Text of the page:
A woman called the Louisiana SPCA this weekend, declined to give her name and reported some 50 cockfighting roosters in a neighbor’s back lawn. But when investigators arrived at the home Wednesday morning, they found much more than they bargained for.
For hours, all day, they rescued more than 700 birds in what the organization describes at the most sprawling and sophisticated illegal breeding operation they’ve encountered in more than a century. They discovered a warehouse full of pens used to cage the birds next to the home in the 14000 block of Chef Menteur Highway. In the home’s backyard, they found another 150 or so makeshift cages, fashioned from 55-gallon drums, filled with roosters. Hundreds more ran free, hiding from rescuers in the surrounding mud and banana trees.
But the biggest, most beautiful birds, worth thousands on the black market, were kept in spacious corrals in a climate-controlled shed, with heaters and egg incubators, mating charts and an automated watering system.
Each rooster was meticulously bred for the ancient blood sport, which pits roosters with knives strapped to their legs against each other in a fight to the death.
The homeowner, 47-year-old Trinh Tran, was booked Wednesday afternoon on cockfighting and animal cruelty charges.
He told investigators that he fought the birds at competitions in Alabama and Mississippi, SPCA Chief Executive Officer Ana Zorrilla said.
Cockfighting is illegal in all 50 states.
Investigators also found shipping receipts that indicated Tran mailed the live roosters across state lines, mostly to California and Florida.
Big roosters, from a bloodline of winning birds, can sell for some $10,000 on the black market, said Amanda Pumilia, the SPCA’s Animal Control Supervisor.
His was a refined operation, the SPCA acknowledged.
Tran purchased the property in 1996, according to assessment records. Investigators guessed by the breadth and sophistication of the business that it was years in the making.
The roosters were in good shape, all healthy and well cared for. He had air conditioning and at least four tons of feed.
Still, the SPCA described the enterprise as a massive facility for animal cruelty, with birds bred specifically to kill or be killed. If roosters don’t die during the matches, they often have their eyes pecked out, their bones broken or gashes so deep it slices their organs, the animal advocacy group noted. They are worth little at that point, and often left behind to die.
“Cockfighting is an inhumane practice where intentional pain is inflicted upon another living creature for the sake of barbaric entertainment,” Zorrilla said. “And any complaints of such activity are taken very seriously.”
At Tran’s home Wednesday, her organization, with help from the New Orleans Police Department, discovered 235 of the weapons commonly strapped to the roosters’ legs during fights — spikes and curved knives meant to maximize injury during the clandestine matches. Each of the tiny implements was kept in a hand-made leather sheath, and stored in intricately-detailed custom boxes, with roosters carved into the sides and slats to hold each of the hundreds of individual weapons.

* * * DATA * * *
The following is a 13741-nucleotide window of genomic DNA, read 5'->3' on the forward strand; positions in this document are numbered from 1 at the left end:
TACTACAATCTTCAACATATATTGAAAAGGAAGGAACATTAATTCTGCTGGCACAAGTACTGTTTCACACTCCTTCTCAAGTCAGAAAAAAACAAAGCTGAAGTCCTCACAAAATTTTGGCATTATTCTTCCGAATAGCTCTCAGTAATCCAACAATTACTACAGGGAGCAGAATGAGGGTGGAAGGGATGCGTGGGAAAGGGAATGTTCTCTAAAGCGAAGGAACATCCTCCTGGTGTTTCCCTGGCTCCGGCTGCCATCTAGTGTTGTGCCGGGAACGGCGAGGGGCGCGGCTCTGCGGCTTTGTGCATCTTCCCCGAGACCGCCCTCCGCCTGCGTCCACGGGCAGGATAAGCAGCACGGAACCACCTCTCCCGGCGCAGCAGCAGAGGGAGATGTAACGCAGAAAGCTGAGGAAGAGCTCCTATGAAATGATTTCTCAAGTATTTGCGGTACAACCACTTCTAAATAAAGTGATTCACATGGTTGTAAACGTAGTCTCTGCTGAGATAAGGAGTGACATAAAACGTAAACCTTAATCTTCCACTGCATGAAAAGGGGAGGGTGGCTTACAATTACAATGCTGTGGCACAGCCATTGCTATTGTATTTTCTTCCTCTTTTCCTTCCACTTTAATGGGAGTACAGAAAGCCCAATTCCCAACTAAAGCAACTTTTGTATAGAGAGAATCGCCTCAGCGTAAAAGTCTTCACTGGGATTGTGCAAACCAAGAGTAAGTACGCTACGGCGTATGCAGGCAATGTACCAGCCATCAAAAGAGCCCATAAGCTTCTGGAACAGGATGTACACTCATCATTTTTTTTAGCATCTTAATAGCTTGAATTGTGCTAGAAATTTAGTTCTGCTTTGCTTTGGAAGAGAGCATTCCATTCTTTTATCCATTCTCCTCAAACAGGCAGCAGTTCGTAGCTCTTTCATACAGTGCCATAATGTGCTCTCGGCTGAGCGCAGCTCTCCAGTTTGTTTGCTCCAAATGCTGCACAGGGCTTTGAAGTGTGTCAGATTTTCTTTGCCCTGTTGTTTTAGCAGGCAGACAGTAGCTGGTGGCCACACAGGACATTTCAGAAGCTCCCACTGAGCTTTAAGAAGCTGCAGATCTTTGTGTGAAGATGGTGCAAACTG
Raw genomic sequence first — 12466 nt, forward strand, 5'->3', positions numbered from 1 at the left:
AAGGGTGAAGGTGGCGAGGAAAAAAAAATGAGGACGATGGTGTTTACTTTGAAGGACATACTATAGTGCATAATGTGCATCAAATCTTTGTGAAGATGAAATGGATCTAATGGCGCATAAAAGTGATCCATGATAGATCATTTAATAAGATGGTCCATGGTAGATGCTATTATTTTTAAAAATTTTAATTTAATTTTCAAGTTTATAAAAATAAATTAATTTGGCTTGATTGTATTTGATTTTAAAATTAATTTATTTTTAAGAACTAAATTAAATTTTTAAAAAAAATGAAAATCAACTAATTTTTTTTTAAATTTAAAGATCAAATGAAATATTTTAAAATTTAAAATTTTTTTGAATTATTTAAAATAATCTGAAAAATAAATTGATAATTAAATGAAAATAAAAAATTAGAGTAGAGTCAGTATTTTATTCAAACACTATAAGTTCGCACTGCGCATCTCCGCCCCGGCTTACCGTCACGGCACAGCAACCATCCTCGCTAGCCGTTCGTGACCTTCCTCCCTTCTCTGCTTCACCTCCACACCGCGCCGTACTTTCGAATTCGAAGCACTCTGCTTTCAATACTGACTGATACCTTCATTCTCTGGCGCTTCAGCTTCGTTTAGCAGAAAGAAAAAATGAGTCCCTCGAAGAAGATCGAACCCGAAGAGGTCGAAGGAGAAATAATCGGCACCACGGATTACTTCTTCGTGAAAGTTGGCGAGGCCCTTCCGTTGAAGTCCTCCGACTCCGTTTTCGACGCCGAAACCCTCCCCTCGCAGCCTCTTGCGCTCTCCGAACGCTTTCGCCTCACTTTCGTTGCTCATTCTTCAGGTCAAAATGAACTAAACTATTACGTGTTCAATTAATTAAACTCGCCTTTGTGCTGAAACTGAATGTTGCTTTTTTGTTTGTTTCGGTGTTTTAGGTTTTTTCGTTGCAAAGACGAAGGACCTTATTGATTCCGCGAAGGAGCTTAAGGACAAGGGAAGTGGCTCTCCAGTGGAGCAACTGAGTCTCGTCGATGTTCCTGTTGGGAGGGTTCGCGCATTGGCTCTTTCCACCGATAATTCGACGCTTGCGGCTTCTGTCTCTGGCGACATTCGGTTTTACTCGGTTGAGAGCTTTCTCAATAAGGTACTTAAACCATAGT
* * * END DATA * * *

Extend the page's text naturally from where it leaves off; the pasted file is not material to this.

There were shelves full of antibiotics, syringes, vitamins and steroids, injected into the birds to make them bigger and tougher. Investigators also discovered multiple large trophies from competitions with names like “Super Cock.”
In 2008, Louisiana became the last American state to outlaw cockfighting, and the high-stakes gambling that traditionally goes along with it.
It is a popular pastime across the county, passed down through generations in rural communities. In Louisiana, it was predominantly practiced in Cajun cultures.
Though the sport is now outlawed in every state, it remains legal in other countries, such as Mexico, France, Italy and Spain. Some have large arenas, where families watch the bloody show together.
Tran was charged Wednesday with felony animal cruelty, misdemeanor cockfighting and a municipal charge of being in possession of illegal exotic animals.
New Orleans outlawed roosters earlier this year.
Court records were not yet available Wednesday afternoon.
Had Tran been charged with cockfighting alone, he would have faced no more than a $1,000 fine and six months in jail. It is a misdemeanor offense, and Zorrilla said she hopes that Wednesday’s raid might provoke the state Legislature to consider upping it to a felony.
The SPCA, meanwhile, carried each bird, one by one, out of the facility. Each was examined by a veterinarian, put in an individual crate and stacked inside an air-conditioned 18-wheeler. There were so many birds, the truck had to make multiple trips from Tran’s home on the fringe of New Orleans East to the SPCA’s headquarters on the West Bank.
Dozens of employees began at 6:30 a.m., and anticipated that they would work late into the night, cataloging, examining and transporting each bird. They will be held for a time as evidence.
The SPCA anticipates that it will easily find homes for the hens. But roosters, naturally aggressive, are harder to dispose of.
The organization rescued 104 from a West Bank breeder last year, and each had to be euthanized, Pumilia said. Most of those rescued Wednesday will likely suffer the same fate.